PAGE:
(1873-1939) UK writer and editor, born Joseph Leonard Ford Hermann Madox Hueffer; he signed his work Ford Madox Hueffer until 1919, changing then to FMF as a protest against German behaviour in WWI. He was a man of letters, founder and editor of the great English Review 1908-1909 and the Transatlantic Review after WWI; of his 75 books, the best-known remain The Good Soldier (1915) and the four Tietjens novels assembled as Parade's End (omni 1950 US). He had a pronounced bent towards the fantastic, beginning with his first story, The Brown Owl (1892 chap), a Fairytale for younger children.
After The Inheritors: An Extravagant Story (1901) with Joseph Conrad, which is sf, FMF's first novel of fantasy interest was Mr Apollo: A Just Possible Story (1908). In this fantasy, the god Apollo returns to the contemporary UK in human form and contests for the soul of a sceptic, who is converted when Apollo destroys some slums that keep the sun from reaching him. Next came The "Half Moon": A Romance of the Old World and the New (1909), a Supernatural Fiction featuring a Witch who, sexually obsessed by the man who rejects her, bedevils him with various forms of Magic. Ladies Whose Bright Eyes (1911), a Timeslip tale, is similar in some ways to Mark Twain's A Connecticut Yankee in King Arthur's Court (1889). The contemporary protagonist, a businessman, finds himself in 1326, and tries at first to modernize medieval life; but far more interestingly becomes involved in a kind of erotic tournament with two ladies who are Avatars of the White Goddess. A similar progression occurs in The Young Lovell: A Romance (1913), whose protagonist timeslips backwards from medieval times into a Golden Age, drawn there by the goddess Aphrodite in the guise of the White Lady. [JC]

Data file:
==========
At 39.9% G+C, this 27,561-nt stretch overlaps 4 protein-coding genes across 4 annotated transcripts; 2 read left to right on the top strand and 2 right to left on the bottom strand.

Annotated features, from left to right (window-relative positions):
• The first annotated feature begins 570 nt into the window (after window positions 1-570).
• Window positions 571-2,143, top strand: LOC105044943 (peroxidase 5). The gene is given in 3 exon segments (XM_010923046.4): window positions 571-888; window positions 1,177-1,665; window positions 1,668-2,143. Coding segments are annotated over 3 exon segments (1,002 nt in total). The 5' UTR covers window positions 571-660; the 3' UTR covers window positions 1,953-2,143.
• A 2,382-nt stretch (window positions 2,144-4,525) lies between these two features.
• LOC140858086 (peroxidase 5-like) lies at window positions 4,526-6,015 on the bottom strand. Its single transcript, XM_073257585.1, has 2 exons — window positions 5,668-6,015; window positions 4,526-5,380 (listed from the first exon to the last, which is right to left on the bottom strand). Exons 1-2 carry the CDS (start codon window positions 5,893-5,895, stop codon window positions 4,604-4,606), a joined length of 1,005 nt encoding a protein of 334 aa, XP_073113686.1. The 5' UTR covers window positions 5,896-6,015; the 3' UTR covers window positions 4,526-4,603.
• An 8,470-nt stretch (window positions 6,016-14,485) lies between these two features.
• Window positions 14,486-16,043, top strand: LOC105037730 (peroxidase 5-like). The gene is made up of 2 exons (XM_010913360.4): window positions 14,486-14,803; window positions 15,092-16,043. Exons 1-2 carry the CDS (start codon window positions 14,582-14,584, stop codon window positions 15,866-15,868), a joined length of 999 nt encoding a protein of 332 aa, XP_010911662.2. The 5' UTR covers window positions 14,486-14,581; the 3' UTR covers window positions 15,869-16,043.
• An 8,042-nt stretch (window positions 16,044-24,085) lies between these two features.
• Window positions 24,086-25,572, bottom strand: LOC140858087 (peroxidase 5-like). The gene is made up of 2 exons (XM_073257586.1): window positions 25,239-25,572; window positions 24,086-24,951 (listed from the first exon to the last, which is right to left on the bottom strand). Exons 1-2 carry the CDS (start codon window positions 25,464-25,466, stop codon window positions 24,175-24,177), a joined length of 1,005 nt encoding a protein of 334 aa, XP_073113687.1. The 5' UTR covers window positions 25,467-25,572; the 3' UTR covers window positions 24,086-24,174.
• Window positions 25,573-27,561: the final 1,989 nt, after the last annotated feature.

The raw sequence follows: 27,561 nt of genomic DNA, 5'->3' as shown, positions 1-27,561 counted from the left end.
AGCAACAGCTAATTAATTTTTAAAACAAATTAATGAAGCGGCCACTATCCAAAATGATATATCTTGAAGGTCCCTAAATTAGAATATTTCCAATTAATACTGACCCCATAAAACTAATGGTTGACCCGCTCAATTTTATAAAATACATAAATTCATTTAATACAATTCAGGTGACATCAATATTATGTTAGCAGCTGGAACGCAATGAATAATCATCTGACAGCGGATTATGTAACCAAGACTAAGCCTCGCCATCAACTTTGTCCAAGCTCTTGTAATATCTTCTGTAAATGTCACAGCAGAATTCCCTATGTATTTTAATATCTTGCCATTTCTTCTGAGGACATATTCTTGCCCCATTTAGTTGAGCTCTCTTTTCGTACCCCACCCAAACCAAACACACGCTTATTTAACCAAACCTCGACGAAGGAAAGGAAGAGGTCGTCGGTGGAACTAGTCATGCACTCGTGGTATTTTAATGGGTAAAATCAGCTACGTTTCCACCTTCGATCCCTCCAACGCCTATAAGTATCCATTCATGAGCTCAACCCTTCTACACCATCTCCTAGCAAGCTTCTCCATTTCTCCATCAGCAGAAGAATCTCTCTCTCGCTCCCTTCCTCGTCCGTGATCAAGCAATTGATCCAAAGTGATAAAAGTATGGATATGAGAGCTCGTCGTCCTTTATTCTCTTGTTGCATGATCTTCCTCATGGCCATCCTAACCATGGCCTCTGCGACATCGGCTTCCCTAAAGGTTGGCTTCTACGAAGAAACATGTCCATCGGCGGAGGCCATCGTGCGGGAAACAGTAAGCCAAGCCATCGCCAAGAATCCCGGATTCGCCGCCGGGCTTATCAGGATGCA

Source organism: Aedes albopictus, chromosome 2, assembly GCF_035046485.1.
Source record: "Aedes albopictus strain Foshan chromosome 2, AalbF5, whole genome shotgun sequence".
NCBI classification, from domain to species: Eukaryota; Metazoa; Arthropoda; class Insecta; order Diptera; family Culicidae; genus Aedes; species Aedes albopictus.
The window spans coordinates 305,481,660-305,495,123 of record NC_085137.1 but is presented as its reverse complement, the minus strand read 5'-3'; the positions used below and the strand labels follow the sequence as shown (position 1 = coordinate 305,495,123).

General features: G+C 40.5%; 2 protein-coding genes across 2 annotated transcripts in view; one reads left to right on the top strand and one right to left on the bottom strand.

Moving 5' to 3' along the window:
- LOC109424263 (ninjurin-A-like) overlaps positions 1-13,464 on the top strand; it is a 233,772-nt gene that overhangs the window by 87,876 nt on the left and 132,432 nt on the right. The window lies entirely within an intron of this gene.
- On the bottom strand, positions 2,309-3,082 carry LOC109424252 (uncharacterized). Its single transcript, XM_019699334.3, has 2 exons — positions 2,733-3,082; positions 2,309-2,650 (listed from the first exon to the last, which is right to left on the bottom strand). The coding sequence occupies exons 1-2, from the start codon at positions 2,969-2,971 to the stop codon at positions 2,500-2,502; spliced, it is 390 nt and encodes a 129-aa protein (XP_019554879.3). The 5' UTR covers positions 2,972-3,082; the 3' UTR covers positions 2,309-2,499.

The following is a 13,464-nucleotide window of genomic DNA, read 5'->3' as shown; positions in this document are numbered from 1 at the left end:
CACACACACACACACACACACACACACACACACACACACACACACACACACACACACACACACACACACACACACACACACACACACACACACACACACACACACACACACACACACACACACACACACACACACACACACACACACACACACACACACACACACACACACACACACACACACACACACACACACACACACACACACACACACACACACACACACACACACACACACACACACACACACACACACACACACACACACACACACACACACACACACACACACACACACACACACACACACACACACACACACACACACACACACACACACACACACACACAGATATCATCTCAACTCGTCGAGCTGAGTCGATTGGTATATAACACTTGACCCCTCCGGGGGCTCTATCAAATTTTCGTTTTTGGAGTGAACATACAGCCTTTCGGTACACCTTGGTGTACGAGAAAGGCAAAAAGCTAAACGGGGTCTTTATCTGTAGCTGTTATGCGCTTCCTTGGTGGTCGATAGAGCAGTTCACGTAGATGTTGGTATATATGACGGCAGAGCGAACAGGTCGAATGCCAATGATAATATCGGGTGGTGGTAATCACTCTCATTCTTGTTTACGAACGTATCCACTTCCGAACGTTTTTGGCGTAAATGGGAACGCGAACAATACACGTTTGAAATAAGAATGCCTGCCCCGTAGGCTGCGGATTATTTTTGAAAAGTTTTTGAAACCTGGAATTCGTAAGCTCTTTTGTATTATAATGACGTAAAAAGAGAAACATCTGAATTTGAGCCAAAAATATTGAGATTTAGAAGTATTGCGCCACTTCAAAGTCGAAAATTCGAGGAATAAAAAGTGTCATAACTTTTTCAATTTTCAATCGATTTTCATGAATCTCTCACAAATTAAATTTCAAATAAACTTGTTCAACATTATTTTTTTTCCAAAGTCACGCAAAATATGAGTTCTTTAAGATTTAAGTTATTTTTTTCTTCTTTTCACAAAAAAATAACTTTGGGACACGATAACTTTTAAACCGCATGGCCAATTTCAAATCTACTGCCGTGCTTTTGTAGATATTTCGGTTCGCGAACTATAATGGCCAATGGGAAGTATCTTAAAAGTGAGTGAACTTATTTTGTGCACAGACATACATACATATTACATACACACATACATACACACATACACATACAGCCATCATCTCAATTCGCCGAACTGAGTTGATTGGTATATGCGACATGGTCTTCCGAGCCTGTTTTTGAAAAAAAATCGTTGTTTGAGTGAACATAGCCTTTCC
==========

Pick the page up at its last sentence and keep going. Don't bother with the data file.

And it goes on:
other works: The Simple Life Limited (1911) and The New Humpty-Dumpty (1912), both as by Daniel Chaucer; Vive le Roy (1936 US).
For children: The Feather (1892 chap); The Queen who Flew (1894 chap); Christina's Fairy Book (coll 1906).
Ford Madox Ford